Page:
Consider this scenario: John and Jane are both on the same personal development course. They’re both buying into all the good stuff that says that they could fulfill more of their potential, that they deserve success, that nobody can make them feel mad, bad or sad, that limiting beliefs sometimes hold them back, that they… read more
In society and in our educational systems we tend to overrate IQ. To paraphrase the multiple intelligences theory of esteemed psychologist Howard Gardner, we measure how clever you are (intellectually) rather than how you are clever (which could include loads of other talents, such as fixing a car or knowing how to build rapport with people).
Very often I hear people say things like, “I can’t wait till…” or “I’ll be happy when”, or “it will all be OK as soon as”:… (tick any that apply to you): I stop work The kids leave home We’re out shopping for clothes I’m on that beach in Turkey I’ve had my breasts enlarged… read more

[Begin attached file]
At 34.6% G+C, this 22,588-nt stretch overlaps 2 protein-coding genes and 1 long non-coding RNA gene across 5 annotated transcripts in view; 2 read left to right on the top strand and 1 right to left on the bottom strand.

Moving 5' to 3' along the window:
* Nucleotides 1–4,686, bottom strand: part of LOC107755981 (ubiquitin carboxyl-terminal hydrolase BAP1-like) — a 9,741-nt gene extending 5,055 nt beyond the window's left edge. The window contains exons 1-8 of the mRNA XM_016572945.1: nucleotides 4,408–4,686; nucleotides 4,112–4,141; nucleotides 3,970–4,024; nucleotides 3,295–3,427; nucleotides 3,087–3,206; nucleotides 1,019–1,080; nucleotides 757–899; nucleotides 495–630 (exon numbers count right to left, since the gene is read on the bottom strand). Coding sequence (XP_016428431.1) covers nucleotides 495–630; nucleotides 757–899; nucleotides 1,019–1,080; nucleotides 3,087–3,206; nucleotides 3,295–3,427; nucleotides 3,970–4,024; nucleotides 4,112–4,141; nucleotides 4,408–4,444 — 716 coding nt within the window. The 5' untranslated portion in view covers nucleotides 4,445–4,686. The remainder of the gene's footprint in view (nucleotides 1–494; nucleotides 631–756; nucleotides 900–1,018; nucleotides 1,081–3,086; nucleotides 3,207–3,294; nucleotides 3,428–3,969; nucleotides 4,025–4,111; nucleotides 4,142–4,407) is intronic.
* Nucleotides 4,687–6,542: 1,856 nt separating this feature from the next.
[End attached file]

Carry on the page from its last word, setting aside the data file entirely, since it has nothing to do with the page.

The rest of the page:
Nichiren Buddhism makes a really useful distinction between relative happiness and absolute happiness. Relative happiness is, say, when you have built a life that’s financially secure, with good relationships, satisfying work, and robust health. It’s the kind of happiness achieved to the highest degree by, for example, famous footballers, actors and other celebrities. The people… read more
Many experts define happiness as a ‘sense’ or ‘a feeling of wellbeing’. I also like to call happiness ‘the soundtrack of your mind’. But obviously this is only true when you’re feeling happy! The point is that you always have a soundtrack playing in your subconscious. A kind of background mood music. Stop and listen… read more
You will never be truly happy unless part of you already knows (or is at least willing to imagine) that life is precious. It took me 24 years of Buddhist practice to begin to glimpse this fundamental truth! Of course I know some non-Buddhists who seem to have been born this way – feeling that… read more